The companion chapters, many written by the field's foremost contributors to the literature on emotion and cognition, suggest important refinements and extensions of the conceptualization proposed in the target article. They also make important conceptual contributions in their own right, covering topics that include the role of mental models in cognitive functioning, the dynamics of thought suppression and attentional inhibition, stress and coping, personality correlates of ruminative thought, and attitudes and persuasion. As a result, this volume makes a valuable contribution to research and theory not only in social cognition but also in numerous other areas.
#1 NEW YORK TIMES BESTSELLER • The compelling, inspiring, and comically sublime story of one man’s coming-of-age, set during the twilight of apartheid and the tumultuous days of freedom that followed

NAMED ONE OF THE BEST BOOKS OF THE YEAR BY Michiko Kakutani, New York Times • USA Today • San Francisco Chronicle • NPR • Esquire • Newsday • Booklist

Trevor Noah’s unlikely path from apartheid South Africa to the desk of The Daily Show began with a criminal act: his birth. Trevor was born to a white Swiss father and a black Xhosa mother at a time when such a union was punishable by five years in prison. Living proof of his parents’ indiscretion, Trevor was kept mostly indoors for the earliest years of his life, bound by the extreme and often absurd measures his mother took to hide him from a government that could, at any moment, steal him away. Finally liberated by the end of South Africa’s tyrannical white rule, Trevor and his mother set forth on a grand adventure, living openly and freely and embracing the opportunities won by a centuries-long struggle.

Born a Crime is the story of a mischievous young boy who grows into a restless young man as he struggles to find himself in a world where he was never supposed to exist. It is also the story of that young man’s relationship with his fearless, rebellious, and fervently religious mother—his teammate, a woman determined to save her son from the cycle of poverty, violence, and abuse that would ultimately threaten her own life.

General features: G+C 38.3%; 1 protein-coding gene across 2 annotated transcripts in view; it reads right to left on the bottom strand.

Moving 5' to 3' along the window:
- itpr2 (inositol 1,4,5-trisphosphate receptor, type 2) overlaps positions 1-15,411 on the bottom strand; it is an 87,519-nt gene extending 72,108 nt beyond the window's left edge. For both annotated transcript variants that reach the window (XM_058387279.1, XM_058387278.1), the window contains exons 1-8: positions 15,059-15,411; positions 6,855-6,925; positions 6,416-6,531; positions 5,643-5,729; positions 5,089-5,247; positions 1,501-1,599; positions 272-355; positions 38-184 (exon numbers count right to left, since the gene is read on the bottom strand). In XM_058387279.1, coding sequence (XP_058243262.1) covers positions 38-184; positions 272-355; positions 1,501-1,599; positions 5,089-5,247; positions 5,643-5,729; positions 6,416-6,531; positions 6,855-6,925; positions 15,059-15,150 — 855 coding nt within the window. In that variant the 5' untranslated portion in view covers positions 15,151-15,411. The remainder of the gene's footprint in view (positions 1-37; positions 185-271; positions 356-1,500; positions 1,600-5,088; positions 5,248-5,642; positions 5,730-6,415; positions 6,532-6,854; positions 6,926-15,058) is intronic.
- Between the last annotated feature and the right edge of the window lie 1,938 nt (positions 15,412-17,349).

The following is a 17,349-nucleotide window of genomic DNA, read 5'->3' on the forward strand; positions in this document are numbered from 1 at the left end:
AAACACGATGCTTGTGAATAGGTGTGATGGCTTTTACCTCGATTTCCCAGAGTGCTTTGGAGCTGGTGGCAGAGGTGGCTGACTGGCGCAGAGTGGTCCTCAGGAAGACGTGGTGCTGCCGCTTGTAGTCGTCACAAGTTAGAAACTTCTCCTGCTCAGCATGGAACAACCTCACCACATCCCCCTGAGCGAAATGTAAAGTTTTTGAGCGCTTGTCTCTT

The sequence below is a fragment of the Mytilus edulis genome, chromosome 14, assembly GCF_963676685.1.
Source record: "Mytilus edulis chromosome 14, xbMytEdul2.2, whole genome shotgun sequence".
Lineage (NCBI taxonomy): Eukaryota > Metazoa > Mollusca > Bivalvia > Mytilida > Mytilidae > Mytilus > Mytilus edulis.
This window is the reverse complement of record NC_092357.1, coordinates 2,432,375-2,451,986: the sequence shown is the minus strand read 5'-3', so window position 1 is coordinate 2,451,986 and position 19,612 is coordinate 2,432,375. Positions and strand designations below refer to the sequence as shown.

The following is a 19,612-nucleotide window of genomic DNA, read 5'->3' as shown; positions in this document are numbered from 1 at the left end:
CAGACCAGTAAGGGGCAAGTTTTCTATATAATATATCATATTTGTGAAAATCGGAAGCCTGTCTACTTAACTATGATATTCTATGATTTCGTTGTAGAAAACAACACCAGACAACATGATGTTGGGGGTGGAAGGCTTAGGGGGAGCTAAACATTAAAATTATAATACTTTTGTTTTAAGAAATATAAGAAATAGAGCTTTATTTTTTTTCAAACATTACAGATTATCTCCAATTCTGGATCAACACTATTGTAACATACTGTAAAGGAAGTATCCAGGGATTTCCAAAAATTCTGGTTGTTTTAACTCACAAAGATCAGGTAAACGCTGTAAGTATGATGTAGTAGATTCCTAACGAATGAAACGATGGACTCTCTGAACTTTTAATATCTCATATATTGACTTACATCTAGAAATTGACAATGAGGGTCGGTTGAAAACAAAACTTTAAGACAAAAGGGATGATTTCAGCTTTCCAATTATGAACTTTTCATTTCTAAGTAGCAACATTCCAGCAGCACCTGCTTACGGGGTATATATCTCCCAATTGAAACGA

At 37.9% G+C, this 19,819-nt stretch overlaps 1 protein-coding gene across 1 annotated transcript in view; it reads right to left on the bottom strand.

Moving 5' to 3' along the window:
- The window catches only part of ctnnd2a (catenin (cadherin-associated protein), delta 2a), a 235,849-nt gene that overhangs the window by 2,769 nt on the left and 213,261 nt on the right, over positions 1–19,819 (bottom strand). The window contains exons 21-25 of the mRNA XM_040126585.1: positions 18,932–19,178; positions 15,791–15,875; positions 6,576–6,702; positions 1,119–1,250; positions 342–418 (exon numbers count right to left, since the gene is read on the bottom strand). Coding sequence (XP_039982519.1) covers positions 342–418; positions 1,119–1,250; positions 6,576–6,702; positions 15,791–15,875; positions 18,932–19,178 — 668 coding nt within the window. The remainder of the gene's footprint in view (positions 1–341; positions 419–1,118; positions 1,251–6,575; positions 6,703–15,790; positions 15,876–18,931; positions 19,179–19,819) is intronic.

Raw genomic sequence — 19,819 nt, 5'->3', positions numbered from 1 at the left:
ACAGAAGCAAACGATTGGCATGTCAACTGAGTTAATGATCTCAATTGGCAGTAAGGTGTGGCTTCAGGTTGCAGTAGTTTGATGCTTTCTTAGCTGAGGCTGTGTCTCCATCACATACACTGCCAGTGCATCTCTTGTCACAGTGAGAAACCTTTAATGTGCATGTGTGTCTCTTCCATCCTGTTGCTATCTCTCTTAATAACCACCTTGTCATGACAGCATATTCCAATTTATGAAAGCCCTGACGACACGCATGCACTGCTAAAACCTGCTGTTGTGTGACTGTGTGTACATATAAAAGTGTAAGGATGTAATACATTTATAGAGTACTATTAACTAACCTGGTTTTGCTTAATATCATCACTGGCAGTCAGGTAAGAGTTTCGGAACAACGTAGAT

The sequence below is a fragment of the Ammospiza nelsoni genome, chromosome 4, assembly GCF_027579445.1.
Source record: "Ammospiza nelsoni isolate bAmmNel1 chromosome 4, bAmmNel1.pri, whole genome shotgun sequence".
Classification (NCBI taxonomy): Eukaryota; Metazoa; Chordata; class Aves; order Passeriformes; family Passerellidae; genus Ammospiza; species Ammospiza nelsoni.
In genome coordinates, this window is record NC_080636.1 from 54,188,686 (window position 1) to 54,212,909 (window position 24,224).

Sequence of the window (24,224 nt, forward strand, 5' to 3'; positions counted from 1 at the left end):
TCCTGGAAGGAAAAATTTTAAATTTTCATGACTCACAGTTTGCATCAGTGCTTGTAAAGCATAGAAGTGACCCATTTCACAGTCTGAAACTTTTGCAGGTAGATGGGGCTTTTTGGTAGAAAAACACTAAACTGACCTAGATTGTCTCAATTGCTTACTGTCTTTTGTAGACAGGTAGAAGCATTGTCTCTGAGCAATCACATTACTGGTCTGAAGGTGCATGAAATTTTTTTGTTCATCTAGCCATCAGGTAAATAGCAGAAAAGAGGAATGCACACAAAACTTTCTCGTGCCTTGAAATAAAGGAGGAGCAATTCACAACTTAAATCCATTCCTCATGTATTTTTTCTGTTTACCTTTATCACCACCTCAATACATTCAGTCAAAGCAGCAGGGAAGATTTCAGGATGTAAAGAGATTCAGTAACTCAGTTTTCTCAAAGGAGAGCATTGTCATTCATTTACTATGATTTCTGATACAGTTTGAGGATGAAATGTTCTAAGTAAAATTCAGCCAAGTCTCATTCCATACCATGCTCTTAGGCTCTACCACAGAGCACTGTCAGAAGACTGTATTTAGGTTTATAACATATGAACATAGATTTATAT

The stories collected here are by turns hilarious, dramatic, and deeply affecting. Whether subsisting on caterpillars for dinner during hard times, being thrown from a moving car during an attempted kidnapping, or just trying to survive the life-and-death pitfalls of dating in high school, Trevor illuminates his curious world with an incisive wit and unflinching honesty. His stories weave together to form a moving and searingly funny portrait of a boy making his way through a damaged world in a dangerous time, armed only with a keen sense of humor and a mother’s unconventional, unconditional love.

Praise for Born a Crime

 “[A] compelling new memoir . . . By turns alarming, sad and funny, [Trevor Noah’s] book provides a harrowing look, through the prism of Mr. Noah’s family, at life in South Africa under apartheid. . . . Born a Crime is not just an unnerving account of growing up in South Africa under apartheid, but a love letter to the author’s remarkable mother.”—Michiko Kakutani, The New York Times

“[An] unforgettable memoir.”—Parade

 “What makes Born a Crime such a soul-nourishing pleasure, even with all its darker edges and perilous turns, is reading Noah recount in brisk, warmly conversational prose how he learned to negotiate his way through the bullying and ostracism. . . . What also helped was having a mother like Patricia Nombuyiselo Noah. . . . Consider Born a Crime another such gift to her—and an enormous gift to the rest of us.”—USA Today

“[Noah] thrives with the help of his astonishingly fearless mother. . . . Their fierce bond makes this story soar.”—People